Climbing 14ers

This Summer, my family went to Colorado to continue our annual trip of bagging 14ers. Now, for those who don’t know what that means, here is a little light on the subject:
In mountaineering terminology in the United States, a fourteener is a mountain that exceeds 14,000 feet (4,270 m) above sea level. The importance of fourteeners is greatest in Colorado, which has the majority of such peaks in North America. Climbing all of Colorado’s fourteeners is a popular pastime among peak baggers. There are 52 14ers in Colorado.

We started the epic journey in Buena Vista by summiting mount Huron, while also acclimating ( which isn’t recommended when you fly in from LA which is at sea level).

For day hikes, you really only need a few liters of water and a few snacks to give you energy. My dad wore his whole pack on each hike (he is amazing) while my boyfriend had a small bag and sinched his water bladder to his belt. It really depends on what your preference is.

Clothing is another matter. Normal hikers start these treks around 3:30-4 AM in order to summit before noon and get safely down the mountain without hitting the rain and hail. Yes, it rains and hails by noon which makes descending the mountain treacherous. You want rain gear just in case as well as a warm layer and a light layer when you peel down. It gets pretty hot once you summit. Lots of layers helps. Or you could be my brother and wear a t-shirt and shorts the whole way. Again, it’s up to your discretion.

Here is a summit picture with the whole gang atop Huron.

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We then bagged Belford which is also in Buena Vista that connects to Oxford which can be summited in succession. My brother has unbeatable endurance and ran from the summit of Belford to Oxford and back in about an hour and a half. It takes about an hour and a half to get to Oxford for most hikers. Like I said, he is a haus.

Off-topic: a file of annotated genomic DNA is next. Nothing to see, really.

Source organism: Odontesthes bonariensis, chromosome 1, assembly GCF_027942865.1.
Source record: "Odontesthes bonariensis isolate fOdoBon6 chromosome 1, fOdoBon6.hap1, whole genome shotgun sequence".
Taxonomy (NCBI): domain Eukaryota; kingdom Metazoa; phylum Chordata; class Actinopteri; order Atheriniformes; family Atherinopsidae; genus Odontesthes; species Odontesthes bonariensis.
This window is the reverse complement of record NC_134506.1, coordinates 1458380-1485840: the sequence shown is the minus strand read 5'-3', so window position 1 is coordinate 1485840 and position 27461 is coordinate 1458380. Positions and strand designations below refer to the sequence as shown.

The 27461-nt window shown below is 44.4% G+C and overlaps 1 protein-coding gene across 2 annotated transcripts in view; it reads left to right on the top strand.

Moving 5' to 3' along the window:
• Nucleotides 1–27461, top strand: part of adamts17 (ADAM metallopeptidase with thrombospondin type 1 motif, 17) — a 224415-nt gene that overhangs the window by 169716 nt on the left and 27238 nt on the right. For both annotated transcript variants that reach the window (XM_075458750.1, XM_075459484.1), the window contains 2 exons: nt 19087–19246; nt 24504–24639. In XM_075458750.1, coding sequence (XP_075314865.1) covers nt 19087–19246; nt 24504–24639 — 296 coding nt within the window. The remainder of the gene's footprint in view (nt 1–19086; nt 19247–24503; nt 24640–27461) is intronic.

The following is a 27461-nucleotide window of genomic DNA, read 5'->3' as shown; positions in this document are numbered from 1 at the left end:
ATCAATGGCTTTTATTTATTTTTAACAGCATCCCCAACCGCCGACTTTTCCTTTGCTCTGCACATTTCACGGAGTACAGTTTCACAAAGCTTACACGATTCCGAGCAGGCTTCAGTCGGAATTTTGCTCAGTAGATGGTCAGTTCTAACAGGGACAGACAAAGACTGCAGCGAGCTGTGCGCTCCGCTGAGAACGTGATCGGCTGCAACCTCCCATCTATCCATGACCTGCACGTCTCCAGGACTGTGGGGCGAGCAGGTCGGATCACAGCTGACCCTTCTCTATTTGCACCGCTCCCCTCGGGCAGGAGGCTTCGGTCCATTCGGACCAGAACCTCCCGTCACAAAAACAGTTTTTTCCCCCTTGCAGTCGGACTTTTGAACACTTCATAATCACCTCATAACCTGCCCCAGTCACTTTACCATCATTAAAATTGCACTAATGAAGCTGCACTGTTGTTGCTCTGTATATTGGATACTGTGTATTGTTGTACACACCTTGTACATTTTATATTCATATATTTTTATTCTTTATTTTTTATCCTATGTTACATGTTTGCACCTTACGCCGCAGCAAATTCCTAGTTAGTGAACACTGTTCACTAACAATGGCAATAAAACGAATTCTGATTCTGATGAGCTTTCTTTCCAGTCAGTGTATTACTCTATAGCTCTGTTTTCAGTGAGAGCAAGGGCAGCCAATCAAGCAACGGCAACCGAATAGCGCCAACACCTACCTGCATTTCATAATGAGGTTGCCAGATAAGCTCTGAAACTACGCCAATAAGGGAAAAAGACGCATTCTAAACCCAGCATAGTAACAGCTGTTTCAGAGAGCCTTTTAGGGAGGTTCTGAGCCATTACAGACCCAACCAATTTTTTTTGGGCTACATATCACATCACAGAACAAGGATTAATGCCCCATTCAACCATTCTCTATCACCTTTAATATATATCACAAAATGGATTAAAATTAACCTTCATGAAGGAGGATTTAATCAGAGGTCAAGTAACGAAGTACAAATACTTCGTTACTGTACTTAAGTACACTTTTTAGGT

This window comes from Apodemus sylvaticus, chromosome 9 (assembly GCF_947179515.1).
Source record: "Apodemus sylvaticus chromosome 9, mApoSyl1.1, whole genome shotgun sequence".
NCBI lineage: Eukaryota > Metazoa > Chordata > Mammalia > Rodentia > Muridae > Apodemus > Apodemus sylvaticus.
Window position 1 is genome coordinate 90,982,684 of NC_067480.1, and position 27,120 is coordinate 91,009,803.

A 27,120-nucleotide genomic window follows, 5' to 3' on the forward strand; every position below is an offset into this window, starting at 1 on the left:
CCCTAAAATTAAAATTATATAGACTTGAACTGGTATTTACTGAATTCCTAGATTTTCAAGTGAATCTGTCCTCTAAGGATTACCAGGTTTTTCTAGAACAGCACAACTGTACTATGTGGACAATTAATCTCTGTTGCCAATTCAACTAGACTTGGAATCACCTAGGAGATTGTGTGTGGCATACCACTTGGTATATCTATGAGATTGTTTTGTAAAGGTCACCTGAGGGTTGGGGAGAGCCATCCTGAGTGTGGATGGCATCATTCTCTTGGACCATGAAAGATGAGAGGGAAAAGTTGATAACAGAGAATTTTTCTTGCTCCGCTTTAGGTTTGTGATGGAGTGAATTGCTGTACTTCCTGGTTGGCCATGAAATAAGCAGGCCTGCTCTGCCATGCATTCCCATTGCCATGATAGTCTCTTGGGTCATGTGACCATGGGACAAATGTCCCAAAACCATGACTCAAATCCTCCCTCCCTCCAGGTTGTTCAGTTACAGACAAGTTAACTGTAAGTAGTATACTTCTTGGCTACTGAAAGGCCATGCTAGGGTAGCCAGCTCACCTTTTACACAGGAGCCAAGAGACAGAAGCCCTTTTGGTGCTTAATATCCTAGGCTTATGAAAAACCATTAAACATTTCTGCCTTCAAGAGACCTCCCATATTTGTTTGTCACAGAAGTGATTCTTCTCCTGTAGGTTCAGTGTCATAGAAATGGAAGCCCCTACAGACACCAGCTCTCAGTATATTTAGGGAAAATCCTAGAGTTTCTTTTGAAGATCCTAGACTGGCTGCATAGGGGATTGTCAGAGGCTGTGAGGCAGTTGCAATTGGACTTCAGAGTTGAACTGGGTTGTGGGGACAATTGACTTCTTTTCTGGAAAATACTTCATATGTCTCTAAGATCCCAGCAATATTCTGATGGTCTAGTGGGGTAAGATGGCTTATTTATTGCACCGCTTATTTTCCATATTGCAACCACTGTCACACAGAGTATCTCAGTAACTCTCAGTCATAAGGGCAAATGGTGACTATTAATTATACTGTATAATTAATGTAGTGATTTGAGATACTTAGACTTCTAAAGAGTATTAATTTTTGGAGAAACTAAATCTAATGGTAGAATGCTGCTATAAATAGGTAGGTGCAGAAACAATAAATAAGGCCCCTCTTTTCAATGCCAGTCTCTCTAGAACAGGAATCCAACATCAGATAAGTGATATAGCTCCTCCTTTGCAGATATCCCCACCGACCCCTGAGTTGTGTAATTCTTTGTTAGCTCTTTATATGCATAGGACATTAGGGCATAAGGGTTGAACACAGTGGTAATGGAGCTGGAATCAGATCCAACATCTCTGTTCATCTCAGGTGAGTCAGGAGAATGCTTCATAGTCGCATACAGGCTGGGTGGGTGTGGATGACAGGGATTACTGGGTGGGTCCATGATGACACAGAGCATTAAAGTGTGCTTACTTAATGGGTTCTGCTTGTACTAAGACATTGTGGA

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Next stop: Durango! The most precious town I’ve ever seen. We took the infamous train from Durango to Needleton (a stop only hikers headed to Chicago Basin get off at..or rafters) there is nothing around Needleton. Nothing. Only nature and the distant steam escaping the train engine as it leaves you for Silverton.

Getting to Chicago Basin is a 7 mile uphill trek that takes anywhere from 3 to 5 hours.
You set up your tent and usually pass out after dinner. But the views you see once you wake up are remarkable.
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My main mountain to conquer was Aeolus. It has a bad rep of being dangerous and unsafe during any condition that’s not ideal. The week before we left for Chicago Basin, this mountain took the life of a hiker. It’s not a mountain first timers should be trying to bag.

This is the catwalk; a narrow path towards the summit that is a straight fall on either side.

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After the catwalk, it was straight scrambling/rock climbing until we summited. It was windy, but there wasn’t a hint of rain, so our descent seemed promising.

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This is the geological stone at the summit for Aeolus. This summit was my greatest achievement of the trip.

On our way back to camp we had a run in with a few goats that were threatening our campsite as well as our neighbors. This is common and also one of the main reasons why you don’t leave food on your site. Always hoist a food bag into a tree, and secure your stuff while you are gone…or they will destroy everything.
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The last summit was to Windom. We left at 3 AM and were able to summit before 8. It was a perfect day, and the view was breathtaking.

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If you have never climbed a 14er, or any mountain for that matter, I highly recommend it. It puts everything into perspective when you are climbing for hours and finally reach the summit. The view will literally take your breath away. You can’t just look at a picture and get the gist either. Go. See what beautiful views and creations you are missing by getting caught up in the day to day. You will not regret it.

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